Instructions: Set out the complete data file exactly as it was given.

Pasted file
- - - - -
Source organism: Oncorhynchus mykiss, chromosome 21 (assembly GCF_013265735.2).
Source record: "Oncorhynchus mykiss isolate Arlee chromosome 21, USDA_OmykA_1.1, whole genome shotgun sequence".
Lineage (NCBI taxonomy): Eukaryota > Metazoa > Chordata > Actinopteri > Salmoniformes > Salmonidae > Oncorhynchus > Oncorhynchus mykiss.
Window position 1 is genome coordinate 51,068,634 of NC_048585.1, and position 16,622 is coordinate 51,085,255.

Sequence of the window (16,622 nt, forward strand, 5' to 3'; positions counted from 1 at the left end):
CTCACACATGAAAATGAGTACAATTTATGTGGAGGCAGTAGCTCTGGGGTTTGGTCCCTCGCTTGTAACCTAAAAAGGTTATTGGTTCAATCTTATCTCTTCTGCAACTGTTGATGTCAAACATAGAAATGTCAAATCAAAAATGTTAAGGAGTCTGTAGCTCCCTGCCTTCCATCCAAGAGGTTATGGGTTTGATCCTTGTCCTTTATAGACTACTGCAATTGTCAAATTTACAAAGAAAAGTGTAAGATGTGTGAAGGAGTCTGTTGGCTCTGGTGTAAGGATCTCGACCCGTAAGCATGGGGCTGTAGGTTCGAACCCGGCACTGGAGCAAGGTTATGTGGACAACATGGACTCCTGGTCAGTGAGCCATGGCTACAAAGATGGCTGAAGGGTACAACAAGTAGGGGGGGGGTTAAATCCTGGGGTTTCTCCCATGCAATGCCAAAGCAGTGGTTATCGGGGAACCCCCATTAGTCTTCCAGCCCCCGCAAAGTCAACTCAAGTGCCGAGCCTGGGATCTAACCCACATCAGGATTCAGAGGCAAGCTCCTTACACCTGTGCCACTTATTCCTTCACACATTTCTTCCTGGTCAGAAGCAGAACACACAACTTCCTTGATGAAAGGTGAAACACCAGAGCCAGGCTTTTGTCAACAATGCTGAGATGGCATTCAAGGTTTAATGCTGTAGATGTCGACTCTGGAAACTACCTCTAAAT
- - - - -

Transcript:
Source organism: Oncorhynchus mykiss, chromosome 21 (assembly GCF_013265735.2).
Source record: "Oncorhynchus mykiss isolate Arlee chromosome 21, USDA_OmykA_1.1, whole genome shotgun sequence".
Lineage (NCBI taxonomy): Eukaryota > Metazoa > Chordata > Actinopteri > Salmoniformes > Salmonidae > Oncorhynchus > Oncorhynchus mykiss.
Window position 1 is genome coordinate 51,068,634 of NC_048585.1, and position 16,622 is coordinate 51,085,255.

Sequence of the window (16,622 nt, forward strand, 5' to 3'; positions counted from 1 at the left end):
CTCACACATGAAAATGAGTACAATTTATGTGGAGGCAGTAGCTCTGGGGTTTGGTCCCTCGCTTGTAACCTAAAAAGGTTATTGGTTCAATCTTATCTCTTCTGCAACTGTTGATGTCAAACATAGAAATGTCAAATCAAAAATGTTAAGGAGTCTGTAGCTCCCTGCCTTCCATCCAAGAGGTTATGGGTTTGATCCTTGTCCTTTATAGACTACTGCAATTGTCAAATTTACAAAGAAAAGTGTAAGATGTGTGAAGGAGTCTGTTGGCTCTGGTGTAAGGATCTCGACCCGTAAGCATGGGGCTGTAGGTTCGAACCCGGCACTGGAGCAAGGTTATGTGGACAACATGGACTCCTGGTCAGTGAGCCATGGCTACAAAGATGGCTGAAGGGTACAACAAGTAGGGGGGGGGTTAAATCCTGGGGTTTCTCCCATGCAATGCCAAAGCAGTGGTTATCGGGGAACCCCCATTAGTCTTCCAGCCCCCGCAAAGTCAACTCAAGTGCCGAGCCTGGGATCTAACCCACATCAGGATTCAGAGGCAAGCTCCTTACACCTGTGCCACTTATTCCTTCACACATTTCTTCCTGGTCAGAAGCAGAACACACAACTTCCTTGATGAAAGGTGAAACACCAGAGCCAGGCTTTTGTCAACAATGCTGAGATGGCATTCAAGGTTTAATGCTGTAGATGTCGACTCTGGAAACTACCTCTAAAT